After four long days of competition, the Quakers finished with 921.5 points, behind Princeton with 1301.0, Yale with 1490.5 and eventual champion Harvard at 1616.0.
Besides two races, Hu has finished first every single time she’s lined up on the blocks for the 200 fly so far.
Penn’s star senior has been a force to be reckoned with at the Ivy League championships for three straight years now.
In this week's edition of Is Stat So?, track and field continues to break school records, women's basketball dominated a completely overmatched Gwynedd Mercy, and gymnastics excelled on floor.
On Friday against West Chester, Penn swimming showed up for the occasion. The men took a 175-113 decision, and the women won 169-122, as the Red and Blue concluded the dual-meet portion of their season.
After a major victory last weekend at Scheer pool, Penn swimming and diving is looking to continue its winnings against the West Chester Rams this Friday. As it is the Quakers' last dual meet of the 2017-18 season, Penn is hoping to end on a high note before the finale at the Ivy League Championships in February.
The Red and Blue came out on top over Army West Point in convincing fashion. The women won 172.5-121.5, and the men took a 177-118 decision.
The seasons of both the men’s and women’s swimming and diving teams have been defined by a series of ebbs and flows. The men sit at 4-4, the women at 4-5, and both teams have blown out and been blown out by their competitors.
Both Red and Blue squads struggled in their final Ivy League meet of the regular season. The Quakers’ men fell to Harvard, 181-108, while the women fell respectively to Brown and Harvard by scores of 178-119 and 197-100.
The absence of the Brown's men's swimming from the meet on Jan. 13 will change the approach that the Quakers plan to take in deciding this weekend’s lineups.
Welcome to the inaugural edition of Is Stat So?, a compilation of some of the most interesting stats to come out of Penn Athletics from the week. Each week, we'll highlight a few different numbers that go beyond the box score, and give deeper insight behind Penn's biggest wins and losses.
Both the men’s and women’s teams experienced an inconsistent meet, picking up wins against host Dartmouth, 249-104 and 235-118 respectively, but suffering big losses to Yale, 123-230 and 80-273 respectively.
After the three long days of intense competition, the women placed fifth out of eight teams with 346 points, while the men came in third with 733 points, finishing behind only Denver (by just seven points) and the hosts, No. 15 Tennessee.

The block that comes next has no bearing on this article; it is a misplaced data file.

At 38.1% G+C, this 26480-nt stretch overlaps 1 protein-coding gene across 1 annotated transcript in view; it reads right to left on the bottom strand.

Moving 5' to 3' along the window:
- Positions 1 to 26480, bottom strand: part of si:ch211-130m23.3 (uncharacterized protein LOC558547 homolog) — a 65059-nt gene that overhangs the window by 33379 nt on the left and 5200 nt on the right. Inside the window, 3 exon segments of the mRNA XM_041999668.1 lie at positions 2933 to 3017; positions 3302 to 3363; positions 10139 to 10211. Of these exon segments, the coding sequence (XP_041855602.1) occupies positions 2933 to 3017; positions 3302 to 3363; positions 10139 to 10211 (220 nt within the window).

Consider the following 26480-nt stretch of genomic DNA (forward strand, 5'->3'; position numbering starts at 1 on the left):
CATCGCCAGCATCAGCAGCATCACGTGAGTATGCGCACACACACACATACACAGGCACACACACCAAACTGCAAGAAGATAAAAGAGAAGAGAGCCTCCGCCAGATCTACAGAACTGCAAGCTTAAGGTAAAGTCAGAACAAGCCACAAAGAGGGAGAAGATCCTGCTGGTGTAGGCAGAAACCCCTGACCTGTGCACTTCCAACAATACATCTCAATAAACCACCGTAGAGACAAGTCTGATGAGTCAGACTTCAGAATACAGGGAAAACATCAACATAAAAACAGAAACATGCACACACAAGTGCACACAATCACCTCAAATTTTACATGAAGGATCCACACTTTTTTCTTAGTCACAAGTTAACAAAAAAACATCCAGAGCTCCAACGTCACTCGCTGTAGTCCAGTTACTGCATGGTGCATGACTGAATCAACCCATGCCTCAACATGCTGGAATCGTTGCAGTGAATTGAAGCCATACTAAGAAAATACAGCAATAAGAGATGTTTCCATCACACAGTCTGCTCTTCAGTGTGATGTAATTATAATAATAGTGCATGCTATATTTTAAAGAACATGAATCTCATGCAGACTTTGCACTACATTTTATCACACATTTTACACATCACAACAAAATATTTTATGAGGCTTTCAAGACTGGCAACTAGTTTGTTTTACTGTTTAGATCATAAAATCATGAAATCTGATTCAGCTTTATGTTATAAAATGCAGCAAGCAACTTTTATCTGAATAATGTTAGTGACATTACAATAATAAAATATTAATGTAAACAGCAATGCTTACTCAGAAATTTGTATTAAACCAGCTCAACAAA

On Saturday, the men's team crushed Cornell 237-63, but narrowly lost to Princeton 157-153. The women found similar success, topping the Big Red with ease, 228-79, but falling to the Tigers 182-118.
This weekend, Penn swimming and diving takes on two Ivy League rivals in the first tri-meet of the year. The men’s team (1-1, 0-1 Ivy) will take on Princeton (0-0) and Cornell (1-1, 1-0) first on Friday, with the women’s team (1-1, 1-0) competing shortly afterwards on Saturday. Both Penn teams come into this weekend at .500, and are looking to make a statement and gain confidence early in the season.
Penn swimming and diving got mixed results this weekend in a dual meet against local rival Villanova. While the men picked up their first win of the season, 186-111, with many first-place finishes, the Wildcats defeated the women, 181-119.
While most eyes were focused on Penn football’s thrilling Homecoming victory over Princeton this weekend, more than half a dozen other teams were also in action for Penn Athletics — some playing their last competitions of the year, others playing their first.
With both swimming and diving coming off winning seasons, both squads are looking to dominate Columbia in their first competitions of the season. This meet carries some extra weight as well, because in addition to it being an Ivy matchup, it could serve as a major momentum-builder for the Quakers at such an early stage in the season.
For a number of former Penn student-athletes, however, the most difficult move of their lives often ends up being the most necessary one. And while starting their next chapters after leaving Penn varsity teams provides former Quakers with major fulfillments in their own right, the sports world’s unique thrills of competition, triumphs and camaraderie often prove difficult to replace.
This weekend, a number of winter sports teams wrap up their seasons with Ivy League championships. While women's swimming and men's squash finished up last week, their opposite-gender counterparts along with gymnastics and indoor track and field all compete this weekend for postseason glory.